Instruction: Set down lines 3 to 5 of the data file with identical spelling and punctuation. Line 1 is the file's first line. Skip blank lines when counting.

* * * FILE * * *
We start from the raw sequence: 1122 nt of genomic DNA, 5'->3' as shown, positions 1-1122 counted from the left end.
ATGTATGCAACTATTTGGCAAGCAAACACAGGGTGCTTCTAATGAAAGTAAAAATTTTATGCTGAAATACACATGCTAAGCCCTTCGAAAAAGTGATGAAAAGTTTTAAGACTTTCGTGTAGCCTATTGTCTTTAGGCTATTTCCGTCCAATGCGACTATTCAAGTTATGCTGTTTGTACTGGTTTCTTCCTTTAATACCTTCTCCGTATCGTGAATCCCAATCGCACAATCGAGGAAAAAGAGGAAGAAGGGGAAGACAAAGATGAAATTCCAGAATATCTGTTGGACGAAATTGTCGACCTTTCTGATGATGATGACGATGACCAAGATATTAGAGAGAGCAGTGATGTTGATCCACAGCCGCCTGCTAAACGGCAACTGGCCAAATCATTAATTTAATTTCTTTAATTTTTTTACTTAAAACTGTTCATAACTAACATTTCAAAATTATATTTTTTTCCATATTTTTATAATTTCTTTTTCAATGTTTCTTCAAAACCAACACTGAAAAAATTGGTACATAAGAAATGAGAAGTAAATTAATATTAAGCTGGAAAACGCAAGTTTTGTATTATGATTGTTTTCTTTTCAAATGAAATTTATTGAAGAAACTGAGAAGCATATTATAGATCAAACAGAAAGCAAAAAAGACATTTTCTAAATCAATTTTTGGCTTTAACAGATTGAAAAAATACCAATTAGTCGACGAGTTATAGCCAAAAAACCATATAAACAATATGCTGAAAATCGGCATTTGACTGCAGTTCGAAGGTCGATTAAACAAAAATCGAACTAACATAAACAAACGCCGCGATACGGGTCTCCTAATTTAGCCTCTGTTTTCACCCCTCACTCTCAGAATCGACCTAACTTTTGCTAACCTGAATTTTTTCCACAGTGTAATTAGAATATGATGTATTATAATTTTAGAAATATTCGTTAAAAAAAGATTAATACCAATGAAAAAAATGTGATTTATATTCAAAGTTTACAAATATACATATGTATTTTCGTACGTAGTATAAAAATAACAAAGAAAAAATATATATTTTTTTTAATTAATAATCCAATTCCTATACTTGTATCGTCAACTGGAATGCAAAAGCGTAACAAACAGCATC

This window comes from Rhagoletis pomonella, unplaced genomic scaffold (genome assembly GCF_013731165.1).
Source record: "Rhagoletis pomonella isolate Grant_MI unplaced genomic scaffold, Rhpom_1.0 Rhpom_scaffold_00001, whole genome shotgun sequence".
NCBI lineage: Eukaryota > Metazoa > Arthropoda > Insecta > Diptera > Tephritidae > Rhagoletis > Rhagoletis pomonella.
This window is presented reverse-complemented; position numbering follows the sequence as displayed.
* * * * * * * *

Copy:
This window comes from Rhagoletis pomonella, unplaced genomic scaffold (genome assembly GCF_013731165.1).
Source record: "Rhagoletis pomonella isolate Grant_MI unplaced genomic scaffold, Rhpom_1.0 Rhpom_scaffold_00001, whole genome shotgun sequence".
NCBI lineage: Eukaryota > Metazoa > Arthropoda > Insecta > Diptera > Tephritidae > Rhagoletis > Rhagoletis pomonella.